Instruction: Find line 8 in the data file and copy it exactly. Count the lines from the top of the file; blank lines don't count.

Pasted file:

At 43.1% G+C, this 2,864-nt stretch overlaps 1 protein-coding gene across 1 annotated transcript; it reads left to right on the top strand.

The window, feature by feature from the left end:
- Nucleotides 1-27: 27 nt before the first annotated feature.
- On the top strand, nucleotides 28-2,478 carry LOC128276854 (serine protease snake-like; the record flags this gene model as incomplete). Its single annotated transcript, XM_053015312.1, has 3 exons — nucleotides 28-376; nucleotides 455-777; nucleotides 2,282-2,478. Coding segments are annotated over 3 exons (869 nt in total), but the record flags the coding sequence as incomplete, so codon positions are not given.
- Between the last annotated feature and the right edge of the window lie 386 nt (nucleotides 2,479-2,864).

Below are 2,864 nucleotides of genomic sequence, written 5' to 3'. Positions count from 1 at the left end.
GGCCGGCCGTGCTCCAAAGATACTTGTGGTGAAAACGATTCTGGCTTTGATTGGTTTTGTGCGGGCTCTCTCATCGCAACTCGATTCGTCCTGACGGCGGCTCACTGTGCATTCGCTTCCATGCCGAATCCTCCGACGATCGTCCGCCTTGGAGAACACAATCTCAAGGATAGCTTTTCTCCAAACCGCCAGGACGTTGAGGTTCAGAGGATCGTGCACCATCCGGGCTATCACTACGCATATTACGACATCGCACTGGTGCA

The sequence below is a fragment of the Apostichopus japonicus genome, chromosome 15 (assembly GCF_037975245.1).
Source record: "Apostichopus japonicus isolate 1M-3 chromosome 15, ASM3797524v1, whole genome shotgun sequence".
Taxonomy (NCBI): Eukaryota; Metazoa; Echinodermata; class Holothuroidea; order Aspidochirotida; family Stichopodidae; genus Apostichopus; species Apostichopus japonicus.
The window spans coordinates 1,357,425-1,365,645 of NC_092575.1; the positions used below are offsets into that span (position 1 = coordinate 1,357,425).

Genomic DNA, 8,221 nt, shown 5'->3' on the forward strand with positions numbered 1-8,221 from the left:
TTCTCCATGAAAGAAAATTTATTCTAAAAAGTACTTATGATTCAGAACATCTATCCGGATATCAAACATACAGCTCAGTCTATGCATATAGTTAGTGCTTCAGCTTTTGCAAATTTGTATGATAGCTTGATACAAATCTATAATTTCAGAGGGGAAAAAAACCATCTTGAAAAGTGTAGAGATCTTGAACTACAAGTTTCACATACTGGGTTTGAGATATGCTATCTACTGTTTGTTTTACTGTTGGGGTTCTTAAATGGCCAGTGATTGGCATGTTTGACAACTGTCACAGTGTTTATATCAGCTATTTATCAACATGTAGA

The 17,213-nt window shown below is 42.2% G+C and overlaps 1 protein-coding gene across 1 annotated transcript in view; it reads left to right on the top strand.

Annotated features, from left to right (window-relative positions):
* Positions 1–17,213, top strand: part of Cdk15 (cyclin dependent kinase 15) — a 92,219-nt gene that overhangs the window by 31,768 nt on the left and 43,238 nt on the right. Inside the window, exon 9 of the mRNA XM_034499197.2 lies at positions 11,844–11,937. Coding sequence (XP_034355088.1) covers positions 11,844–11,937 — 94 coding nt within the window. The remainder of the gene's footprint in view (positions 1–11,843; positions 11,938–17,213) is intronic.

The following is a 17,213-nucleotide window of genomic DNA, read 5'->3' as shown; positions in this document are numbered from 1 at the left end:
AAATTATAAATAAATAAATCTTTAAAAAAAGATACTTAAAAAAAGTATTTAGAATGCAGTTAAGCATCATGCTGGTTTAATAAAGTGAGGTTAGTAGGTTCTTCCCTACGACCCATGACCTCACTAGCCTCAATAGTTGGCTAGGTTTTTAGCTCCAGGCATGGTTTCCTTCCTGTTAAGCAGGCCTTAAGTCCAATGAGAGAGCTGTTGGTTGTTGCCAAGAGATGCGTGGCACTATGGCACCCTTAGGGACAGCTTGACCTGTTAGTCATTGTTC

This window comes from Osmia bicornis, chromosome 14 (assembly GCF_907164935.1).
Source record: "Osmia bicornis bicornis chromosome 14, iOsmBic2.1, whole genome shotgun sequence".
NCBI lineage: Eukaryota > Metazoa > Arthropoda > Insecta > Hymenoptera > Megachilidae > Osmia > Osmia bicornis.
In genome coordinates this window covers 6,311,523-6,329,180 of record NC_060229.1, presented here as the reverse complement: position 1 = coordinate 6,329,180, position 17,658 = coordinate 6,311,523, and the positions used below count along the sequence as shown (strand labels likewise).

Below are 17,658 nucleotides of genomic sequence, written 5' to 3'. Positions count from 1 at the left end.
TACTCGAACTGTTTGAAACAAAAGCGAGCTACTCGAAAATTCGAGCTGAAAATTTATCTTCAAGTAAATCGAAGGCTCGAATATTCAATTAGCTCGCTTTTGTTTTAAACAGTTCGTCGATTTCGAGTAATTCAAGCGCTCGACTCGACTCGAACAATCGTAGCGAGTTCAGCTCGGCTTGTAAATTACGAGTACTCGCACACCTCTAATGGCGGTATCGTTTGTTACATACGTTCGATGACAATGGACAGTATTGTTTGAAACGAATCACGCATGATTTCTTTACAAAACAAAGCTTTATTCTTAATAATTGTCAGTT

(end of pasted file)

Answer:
The sequence below is a fragment of the Apostichopus japonicus genome, chromosome 15 (assembly GCF_037975245.1).